While data on suicides for 2020 is not currently available, the rate of suicides in the U.S. has been increasing since 2009, according to the American Foundation for Suicide Prevention.

The president also took time to highlight the previous Republican candidates who spoke earlier and said if the people want a vaccine they need to “vote Republican, vote for Trump.”

Trump also brought onto the stage former Notre Dame football head coach Lou Holtz to address the crowd.

Holtz said he was taken aback by the enthusiasm in the crowd and asked everyone to show up to vote.

“This isn’t about Republican and Democrat,” Holtz said. “It’s about right versus wrong, good versus evil, freedom.”

Taking back the stage, Trump touted his endorsements from law enforcement organizations and the need for law and order in places like Portland.

Talking about promises, the president cited his build-up of the military to a level where it has become the “envy of Russia and China,” and his work getting a southern border wall built.

He added that his signing of the VA CHOICE program and VA Accountability Act gave him a high approval rating amongst veterans.

A poll conducted by Syracuse University and Military Times showed that Trump does have a higher approval with veterans, but also that Biden has a slight edge with active-duty troops.

He continued listing off achievements of his administration from the killings of terrorists Abu Bakr al-Baghdadi and Qasem Soleimani to the creation of the U.S. Space Force.

“I think I’ve done more than I’ve promised,” Trump said.

Wrapping up the speech, Trump said if re-elected he will make good on his promises to “finish draining the swamp,” which leads to chants from the crowd.

“Together, we are taking back our country,” Trump said. “We are returning power to you the American people.”

He added that with the support of the people, they will keep “winning, winning, winning.”

As he thanked the crowd, the Village People’s “Y.M.C.A.” began blaring from the speakers as the crowd whooped and hollered.

Dancing his way off stage and into Marine One, the president and his entourage took off into the sky, heading for one more Pennsylvania rally as the electrified crowd funneled out the gates into waiting lines for buses to take them back to their cars.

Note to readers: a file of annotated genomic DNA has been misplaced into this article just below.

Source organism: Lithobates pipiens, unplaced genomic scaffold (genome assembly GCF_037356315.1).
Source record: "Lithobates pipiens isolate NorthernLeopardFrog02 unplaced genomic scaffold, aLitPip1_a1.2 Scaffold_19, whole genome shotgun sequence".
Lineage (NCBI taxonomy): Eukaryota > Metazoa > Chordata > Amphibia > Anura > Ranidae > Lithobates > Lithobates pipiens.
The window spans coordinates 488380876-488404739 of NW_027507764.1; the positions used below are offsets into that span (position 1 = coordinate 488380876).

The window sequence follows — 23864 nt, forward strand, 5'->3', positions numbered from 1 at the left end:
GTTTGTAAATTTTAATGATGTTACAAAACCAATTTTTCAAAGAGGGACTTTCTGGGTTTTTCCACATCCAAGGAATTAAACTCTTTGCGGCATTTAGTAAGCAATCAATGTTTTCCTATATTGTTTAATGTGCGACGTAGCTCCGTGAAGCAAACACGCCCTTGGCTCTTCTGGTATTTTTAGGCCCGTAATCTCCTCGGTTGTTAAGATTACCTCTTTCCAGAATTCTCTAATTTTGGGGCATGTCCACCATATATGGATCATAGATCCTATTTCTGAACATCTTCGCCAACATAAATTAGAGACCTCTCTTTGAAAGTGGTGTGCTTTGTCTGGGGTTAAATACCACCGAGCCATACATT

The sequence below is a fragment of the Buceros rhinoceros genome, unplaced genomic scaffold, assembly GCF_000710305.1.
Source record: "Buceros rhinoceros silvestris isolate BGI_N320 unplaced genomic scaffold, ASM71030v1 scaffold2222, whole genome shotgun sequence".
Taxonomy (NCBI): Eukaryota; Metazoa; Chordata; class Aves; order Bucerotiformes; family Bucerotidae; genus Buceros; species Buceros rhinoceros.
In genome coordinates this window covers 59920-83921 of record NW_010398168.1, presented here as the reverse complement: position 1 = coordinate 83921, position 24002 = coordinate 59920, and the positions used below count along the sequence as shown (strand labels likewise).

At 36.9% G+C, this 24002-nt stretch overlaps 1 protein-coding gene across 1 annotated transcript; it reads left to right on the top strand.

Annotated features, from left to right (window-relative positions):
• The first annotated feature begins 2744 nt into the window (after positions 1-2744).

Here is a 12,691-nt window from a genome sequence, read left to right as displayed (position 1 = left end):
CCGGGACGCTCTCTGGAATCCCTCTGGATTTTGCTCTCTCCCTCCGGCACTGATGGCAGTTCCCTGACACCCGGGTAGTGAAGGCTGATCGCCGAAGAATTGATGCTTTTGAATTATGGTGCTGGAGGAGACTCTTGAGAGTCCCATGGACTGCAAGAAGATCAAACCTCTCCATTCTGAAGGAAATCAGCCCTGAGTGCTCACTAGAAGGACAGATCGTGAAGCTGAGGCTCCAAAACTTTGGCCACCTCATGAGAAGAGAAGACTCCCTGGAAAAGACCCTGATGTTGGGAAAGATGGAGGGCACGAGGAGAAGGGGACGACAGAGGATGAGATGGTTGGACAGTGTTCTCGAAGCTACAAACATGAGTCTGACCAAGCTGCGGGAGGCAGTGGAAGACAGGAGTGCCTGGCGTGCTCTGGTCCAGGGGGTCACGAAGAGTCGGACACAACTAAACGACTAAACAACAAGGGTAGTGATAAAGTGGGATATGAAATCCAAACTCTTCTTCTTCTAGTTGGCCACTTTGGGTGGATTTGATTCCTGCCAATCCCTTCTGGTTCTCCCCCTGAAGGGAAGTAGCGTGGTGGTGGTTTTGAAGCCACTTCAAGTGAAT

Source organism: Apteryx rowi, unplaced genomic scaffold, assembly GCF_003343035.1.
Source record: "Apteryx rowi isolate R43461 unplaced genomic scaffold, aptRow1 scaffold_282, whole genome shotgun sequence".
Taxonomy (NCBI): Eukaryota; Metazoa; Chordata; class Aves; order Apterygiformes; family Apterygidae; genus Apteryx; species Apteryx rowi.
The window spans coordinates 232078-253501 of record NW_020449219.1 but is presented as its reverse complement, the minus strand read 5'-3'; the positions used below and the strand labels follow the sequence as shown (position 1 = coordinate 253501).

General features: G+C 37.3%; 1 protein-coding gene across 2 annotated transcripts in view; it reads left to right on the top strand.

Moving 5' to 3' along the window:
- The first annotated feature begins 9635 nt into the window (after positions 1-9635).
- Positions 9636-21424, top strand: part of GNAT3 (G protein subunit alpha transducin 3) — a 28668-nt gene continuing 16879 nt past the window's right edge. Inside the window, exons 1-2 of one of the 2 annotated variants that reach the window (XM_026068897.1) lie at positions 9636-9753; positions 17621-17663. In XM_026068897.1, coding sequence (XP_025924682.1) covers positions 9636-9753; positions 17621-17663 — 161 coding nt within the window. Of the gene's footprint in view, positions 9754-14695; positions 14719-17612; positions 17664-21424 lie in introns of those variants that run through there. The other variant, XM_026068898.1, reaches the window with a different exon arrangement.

Many, still excited by the words the president spoke, did not seem to mind the freezing temperatures as they waited.

If the president’s goal were to energize thousands in the rural western Pennsylvania county to show up at the polls on Nov. 3, he had succeeded.

Joe is a senior communication major with a concentration in converged journalism. This is his first year with The Rocket as assistant news editor. Before joining The Rocket, Joe worked at Butler County Community College’s student newspaper along with a short-lived career as public affairs sergeant (along with many other assignments) with the United States Army. When not covering campus news, Joe spends his weekends with his fiancée and son in Slippery Rock.

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Joe Wells
Joe is a senior communication major with a concentration in converged journalism. This is his first year with The Rocket as assistant news editor. Before joining The Rocket, Joe worked at Butler County Community College’s student newspaper along with a short-lived career as public affairs sergeant (along with many other assignments) with the United States Army. When not covering campus news, Joe spends his weekends with his fiancée and son in Slippery Rock.